As planned giving decisions tend to be made in private and on a donor’s time table (not ours), focusing planned giving campaigns around SMART Goals (Specific, Measurable, Achievable, Relevant and Time-bound) can provide a sense of urgency to donors. This has worked well with Stelter clients in generating more responses or hand-raisers committing to a planned gift.
Targeted campaigns are tied to milestones, either organizationally or for those who’ve received services or benefited from your group. They include:
- Honor or tribute—a retiring teacher or president, or the birthday of a revered person at your organization. See how the San Francisco Symphony did this.
- Anniversary—a decade of service, a 100-year anniversary
- Reunion—50th class reunion, reunion of cardiac care patients at a hospital
- Legacy challenge—organization or donor pledges a certain amount of money for a certain time period, giving outright cash to nonprofit for every secured planned gift
- “Tough nut” internal campaign—unique, focused campaigns on hard-to-engage prospects; for example, a survey to real estate prospects that the fundraising team has been unable to meet with.
So, what do successful targeted planned giving campaigns have in common?
They started with a SMART goal.
1. Set a Specific Goal. Targeted campaigns work so well because they are focused on one specific ask. This takes away the clutter that can paralyze a decision and allows us to share one idea. For example, perhaps it’s as simple as identifying a set number of new planned giving society members in the next 12 months.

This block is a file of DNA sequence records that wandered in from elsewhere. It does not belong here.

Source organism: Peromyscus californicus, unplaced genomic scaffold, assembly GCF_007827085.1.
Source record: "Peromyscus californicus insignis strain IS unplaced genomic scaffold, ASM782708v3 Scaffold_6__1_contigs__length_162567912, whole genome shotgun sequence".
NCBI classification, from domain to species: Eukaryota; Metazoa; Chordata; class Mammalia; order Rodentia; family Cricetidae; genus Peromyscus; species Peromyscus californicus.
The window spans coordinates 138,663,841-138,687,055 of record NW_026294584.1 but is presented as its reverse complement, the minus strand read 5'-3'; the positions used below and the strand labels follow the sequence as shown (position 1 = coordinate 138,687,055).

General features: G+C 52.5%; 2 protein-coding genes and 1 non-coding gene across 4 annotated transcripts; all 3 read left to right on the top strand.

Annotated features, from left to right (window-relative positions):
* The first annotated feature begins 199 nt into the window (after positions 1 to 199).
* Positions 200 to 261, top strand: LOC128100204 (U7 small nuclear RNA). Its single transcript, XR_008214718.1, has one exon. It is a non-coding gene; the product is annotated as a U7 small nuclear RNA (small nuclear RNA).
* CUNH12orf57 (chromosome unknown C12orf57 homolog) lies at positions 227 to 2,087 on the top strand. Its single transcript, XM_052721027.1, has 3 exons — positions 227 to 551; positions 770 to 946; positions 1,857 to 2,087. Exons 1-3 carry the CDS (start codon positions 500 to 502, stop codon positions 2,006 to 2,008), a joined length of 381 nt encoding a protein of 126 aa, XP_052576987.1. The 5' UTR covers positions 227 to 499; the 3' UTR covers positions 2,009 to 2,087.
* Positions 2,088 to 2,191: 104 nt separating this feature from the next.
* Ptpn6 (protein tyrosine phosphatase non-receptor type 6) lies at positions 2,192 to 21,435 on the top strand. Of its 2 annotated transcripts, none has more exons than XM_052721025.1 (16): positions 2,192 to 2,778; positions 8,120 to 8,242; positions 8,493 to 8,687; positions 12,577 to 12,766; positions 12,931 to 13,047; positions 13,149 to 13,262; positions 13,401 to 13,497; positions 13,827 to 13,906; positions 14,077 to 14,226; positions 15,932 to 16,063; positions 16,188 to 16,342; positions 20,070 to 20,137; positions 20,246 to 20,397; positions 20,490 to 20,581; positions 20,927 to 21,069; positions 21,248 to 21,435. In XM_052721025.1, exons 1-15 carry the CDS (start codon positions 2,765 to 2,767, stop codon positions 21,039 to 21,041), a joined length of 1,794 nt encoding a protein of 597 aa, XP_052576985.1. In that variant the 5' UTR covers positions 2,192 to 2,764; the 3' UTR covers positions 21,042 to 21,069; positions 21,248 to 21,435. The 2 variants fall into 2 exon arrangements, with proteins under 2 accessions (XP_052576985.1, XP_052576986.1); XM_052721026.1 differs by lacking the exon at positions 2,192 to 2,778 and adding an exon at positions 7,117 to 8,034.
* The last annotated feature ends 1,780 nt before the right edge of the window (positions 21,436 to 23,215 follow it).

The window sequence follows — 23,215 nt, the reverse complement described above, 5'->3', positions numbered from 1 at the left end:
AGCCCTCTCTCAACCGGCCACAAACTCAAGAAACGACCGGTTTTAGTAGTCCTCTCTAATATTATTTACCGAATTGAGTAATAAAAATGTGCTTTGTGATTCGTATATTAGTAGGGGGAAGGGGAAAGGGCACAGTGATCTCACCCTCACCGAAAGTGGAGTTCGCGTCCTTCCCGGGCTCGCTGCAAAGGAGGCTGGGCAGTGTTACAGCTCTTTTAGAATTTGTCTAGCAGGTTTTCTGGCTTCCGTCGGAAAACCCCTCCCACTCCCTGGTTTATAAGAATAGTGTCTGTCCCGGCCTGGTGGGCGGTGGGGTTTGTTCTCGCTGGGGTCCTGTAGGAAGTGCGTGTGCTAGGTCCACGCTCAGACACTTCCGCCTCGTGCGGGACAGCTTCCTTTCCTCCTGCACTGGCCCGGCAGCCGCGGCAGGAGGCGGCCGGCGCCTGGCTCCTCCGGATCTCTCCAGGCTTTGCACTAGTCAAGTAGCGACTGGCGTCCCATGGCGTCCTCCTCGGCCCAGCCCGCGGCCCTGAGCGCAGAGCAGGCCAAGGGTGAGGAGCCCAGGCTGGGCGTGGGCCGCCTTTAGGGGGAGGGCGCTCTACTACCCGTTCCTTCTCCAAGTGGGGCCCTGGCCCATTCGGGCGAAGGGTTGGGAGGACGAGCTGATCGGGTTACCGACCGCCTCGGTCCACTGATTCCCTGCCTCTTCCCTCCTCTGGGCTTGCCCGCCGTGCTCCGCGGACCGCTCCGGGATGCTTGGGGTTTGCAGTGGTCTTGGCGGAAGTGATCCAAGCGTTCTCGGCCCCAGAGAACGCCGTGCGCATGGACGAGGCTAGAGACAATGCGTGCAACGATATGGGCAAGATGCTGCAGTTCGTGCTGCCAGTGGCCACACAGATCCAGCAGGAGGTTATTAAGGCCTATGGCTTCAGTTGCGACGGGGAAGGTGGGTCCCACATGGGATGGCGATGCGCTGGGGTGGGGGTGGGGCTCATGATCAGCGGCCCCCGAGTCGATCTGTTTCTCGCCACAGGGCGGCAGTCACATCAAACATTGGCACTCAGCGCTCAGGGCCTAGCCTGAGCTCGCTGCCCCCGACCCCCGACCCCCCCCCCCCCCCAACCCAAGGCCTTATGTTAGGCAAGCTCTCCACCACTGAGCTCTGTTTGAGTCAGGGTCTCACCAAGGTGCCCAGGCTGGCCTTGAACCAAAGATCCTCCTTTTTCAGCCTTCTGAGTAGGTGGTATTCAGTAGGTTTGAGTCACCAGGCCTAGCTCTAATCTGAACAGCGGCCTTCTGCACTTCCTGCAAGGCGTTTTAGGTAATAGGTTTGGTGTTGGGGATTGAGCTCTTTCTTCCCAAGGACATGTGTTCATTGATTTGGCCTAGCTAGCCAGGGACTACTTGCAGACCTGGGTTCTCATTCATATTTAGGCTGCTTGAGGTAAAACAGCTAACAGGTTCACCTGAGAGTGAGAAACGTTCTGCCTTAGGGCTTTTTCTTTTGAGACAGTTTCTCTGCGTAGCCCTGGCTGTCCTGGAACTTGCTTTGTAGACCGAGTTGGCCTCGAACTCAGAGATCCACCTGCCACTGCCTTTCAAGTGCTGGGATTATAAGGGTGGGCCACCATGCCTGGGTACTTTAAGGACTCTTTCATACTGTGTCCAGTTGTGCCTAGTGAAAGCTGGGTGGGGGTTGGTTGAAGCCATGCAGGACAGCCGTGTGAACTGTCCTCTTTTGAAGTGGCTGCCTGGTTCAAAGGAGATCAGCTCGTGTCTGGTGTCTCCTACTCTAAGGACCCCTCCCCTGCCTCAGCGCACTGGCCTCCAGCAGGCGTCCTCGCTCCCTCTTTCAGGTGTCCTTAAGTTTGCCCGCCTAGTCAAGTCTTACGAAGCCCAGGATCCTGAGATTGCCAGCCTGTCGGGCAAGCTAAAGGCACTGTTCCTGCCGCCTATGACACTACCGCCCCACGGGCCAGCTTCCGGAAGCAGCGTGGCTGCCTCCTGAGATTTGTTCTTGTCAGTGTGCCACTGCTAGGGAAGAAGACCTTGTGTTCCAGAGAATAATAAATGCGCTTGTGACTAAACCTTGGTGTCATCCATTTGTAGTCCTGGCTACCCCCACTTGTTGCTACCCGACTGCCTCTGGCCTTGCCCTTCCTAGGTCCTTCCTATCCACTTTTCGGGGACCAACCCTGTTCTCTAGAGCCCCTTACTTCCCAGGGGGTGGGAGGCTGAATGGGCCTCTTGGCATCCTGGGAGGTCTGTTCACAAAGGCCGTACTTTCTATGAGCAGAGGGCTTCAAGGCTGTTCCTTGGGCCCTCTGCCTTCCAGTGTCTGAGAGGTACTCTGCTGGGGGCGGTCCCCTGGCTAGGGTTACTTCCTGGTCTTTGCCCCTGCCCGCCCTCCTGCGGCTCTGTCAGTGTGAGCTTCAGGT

2. Have a Clear Understanding Of How Success Will Be Measured. Peter Drucker was one of the first people in business that I followed, and he has many great quotes around business, but his “What Gets Measured, Gets Improved” quote is one I often recite. When building your campaign, ensure all of your stakeholders understand how success will be measured.
3. Be Realistic on What You Can Achieve. It’s critical that you set a realistic goal for achievement. For example, if it’s your 50-year anniversary and you want to identify ‘50 Planned Gifts for 50 Years’ in the next year, make sure that’s achievable. If you’ve only identified 5 gifts in the previous 50 years, that’s likely unrealistic. However, if you’re currently averaging 40 new intentions a year, 50 seems attainable.
4. Make Sure It’s Relevant to Your Audience. Targeted campaigns only work if they’re relevant to your audience. The San Francisco Symphony “70 @ 70” campaign made sense because Michael Tilson Thomas was a revered staple of that community. Using the same campaign for the 70th birthday of a CEO that’s only been with your organization for 2 years likely isn’t nearly as relevant.
5. Agree Upon a Timeframe for Execution. I’m a firm believer that one of the biggest reasons targeted planned giving campaigns are successful is because they’re time-bound. It’s no surprise that planned giving decisions are largely driven by a donor’s timeline and not ours. Thus, creating a sense of urgency to act by putting a deadline on a campaign can be a way to get some of those donors that have been sitting on the fence to take action.
Share Your Thoughts
Any pieces of success we’ve left out? How have you found success in launching a planned giving campaign, either as a targeted campaign or within a larger organizational drive?